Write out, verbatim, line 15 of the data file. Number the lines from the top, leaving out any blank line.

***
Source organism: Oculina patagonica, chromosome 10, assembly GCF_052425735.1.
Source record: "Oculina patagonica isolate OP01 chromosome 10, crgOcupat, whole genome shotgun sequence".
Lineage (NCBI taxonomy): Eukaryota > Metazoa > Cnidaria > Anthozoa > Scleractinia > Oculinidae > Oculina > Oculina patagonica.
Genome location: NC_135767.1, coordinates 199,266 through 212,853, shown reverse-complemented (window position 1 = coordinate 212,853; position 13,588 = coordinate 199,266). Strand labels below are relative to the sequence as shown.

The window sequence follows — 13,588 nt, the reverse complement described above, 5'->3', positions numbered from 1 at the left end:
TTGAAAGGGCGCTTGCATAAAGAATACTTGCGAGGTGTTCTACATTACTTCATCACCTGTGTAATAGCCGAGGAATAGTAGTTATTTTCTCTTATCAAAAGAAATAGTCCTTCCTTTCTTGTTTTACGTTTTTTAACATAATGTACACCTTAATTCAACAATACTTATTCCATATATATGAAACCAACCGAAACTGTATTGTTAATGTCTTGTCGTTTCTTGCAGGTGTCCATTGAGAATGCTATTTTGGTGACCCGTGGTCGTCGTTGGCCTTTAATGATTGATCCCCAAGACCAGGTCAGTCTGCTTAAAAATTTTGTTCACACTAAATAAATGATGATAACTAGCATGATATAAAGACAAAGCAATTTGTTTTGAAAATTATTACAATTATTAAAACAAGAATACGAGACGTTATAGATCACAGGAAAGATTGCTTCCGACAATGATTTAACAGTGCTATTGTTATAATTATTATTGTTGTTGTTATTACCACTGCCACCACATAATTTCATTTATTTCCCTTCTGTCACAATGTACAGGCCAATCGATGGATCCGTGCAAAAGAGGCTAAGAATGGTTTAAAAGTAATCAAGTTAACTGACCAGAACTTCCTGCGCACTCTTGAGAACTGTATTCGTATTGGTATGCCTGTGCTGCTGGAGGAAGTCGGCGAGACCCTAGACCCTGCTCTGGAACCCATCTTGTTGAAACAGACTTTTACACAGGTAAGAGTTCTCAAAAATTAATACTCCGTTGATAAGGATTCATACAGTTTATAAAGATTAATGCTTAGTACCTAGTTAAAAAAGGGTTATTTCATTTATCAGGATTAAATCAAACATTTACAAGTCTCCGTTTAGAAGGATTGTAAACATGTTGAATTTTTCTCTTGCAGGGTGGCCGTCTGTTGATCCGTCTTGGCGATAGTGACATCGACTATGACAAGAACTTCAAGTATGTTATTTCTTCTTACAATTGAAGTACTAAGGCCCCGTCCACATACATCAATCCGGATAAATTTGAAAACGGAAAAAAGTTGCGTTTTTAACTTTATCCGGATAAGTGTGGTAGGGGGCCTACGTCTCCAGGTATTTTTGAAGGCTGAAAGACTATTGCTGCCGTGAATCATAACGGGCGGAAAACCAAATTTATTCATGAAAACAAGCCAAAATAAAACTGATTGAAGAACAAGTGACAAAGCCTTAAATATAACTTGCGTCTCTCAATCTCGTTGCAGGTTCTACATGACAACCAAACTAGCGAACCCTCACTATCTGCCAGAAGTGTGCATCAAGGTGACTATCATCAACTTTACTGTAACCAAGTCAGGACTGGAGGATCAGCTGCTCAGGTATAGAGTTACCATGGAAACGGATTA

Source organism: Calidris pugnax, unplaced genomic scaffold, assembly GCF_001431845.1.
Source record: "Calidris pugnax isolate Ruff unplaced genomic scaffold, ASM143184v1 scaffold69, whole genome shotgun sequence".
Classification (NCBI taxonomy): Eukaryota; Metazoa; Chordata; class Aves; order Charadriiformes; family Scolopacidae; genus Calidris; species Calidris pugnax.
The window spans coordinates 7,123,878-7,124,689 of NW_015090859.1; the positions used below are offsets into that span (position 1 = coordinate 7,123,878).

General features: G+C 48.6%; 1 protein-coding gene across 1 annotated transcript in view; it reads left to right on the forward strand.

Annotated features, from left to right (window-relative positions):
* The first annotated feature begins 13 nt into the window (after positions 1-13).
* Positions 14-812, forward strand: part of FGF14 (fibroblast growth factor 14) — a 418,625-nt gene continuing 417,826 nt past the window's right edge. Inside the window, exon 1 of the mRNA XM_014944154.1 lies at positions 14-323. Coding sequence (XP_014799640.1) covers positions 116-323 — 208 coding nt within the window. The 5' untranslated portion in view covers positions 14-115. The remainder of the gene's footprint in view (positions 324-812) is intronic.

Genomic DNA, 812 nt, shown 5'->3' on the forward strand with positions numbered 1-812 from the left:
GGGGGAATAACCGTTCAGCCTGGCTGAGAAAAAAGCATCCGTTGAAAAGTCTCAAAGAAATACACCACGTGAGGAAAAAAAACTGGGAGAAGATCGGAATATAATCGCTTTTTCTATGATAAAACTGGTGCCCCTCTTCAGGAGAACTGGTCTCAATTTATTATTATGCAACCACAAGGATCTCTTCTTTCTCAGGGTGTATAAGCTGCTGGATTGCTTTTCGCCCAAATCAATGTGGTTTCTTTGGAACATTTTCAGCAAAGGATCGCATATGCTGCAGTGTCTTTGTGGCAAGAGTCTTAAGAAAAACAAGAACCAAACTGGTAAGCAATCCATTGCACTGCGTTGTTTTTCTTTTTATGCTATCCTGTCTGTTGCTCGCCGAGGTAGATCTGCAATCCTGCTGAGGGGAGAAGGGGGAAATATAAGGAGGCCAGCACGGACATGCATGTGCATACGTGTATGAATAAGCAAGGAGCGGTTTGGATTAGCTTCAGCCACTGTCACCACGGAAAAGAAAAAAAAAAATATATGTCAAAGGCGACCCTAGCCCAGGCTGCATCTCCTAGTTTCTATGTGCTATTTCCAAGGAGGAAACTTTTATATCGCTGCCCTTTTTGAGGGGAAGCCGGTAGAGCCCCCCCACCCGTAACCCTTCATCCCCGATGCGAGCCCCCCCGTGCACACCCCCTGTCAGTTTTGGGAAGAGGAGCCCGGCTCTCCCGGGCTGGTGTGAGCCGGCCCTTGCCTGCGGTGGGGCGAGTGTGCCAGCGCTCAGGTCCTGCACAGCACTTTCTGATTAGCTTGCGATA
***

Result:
Genomic DNA, 812 nt, shown 5'->3' on the forward strand with positions numbered 1-812 from the left: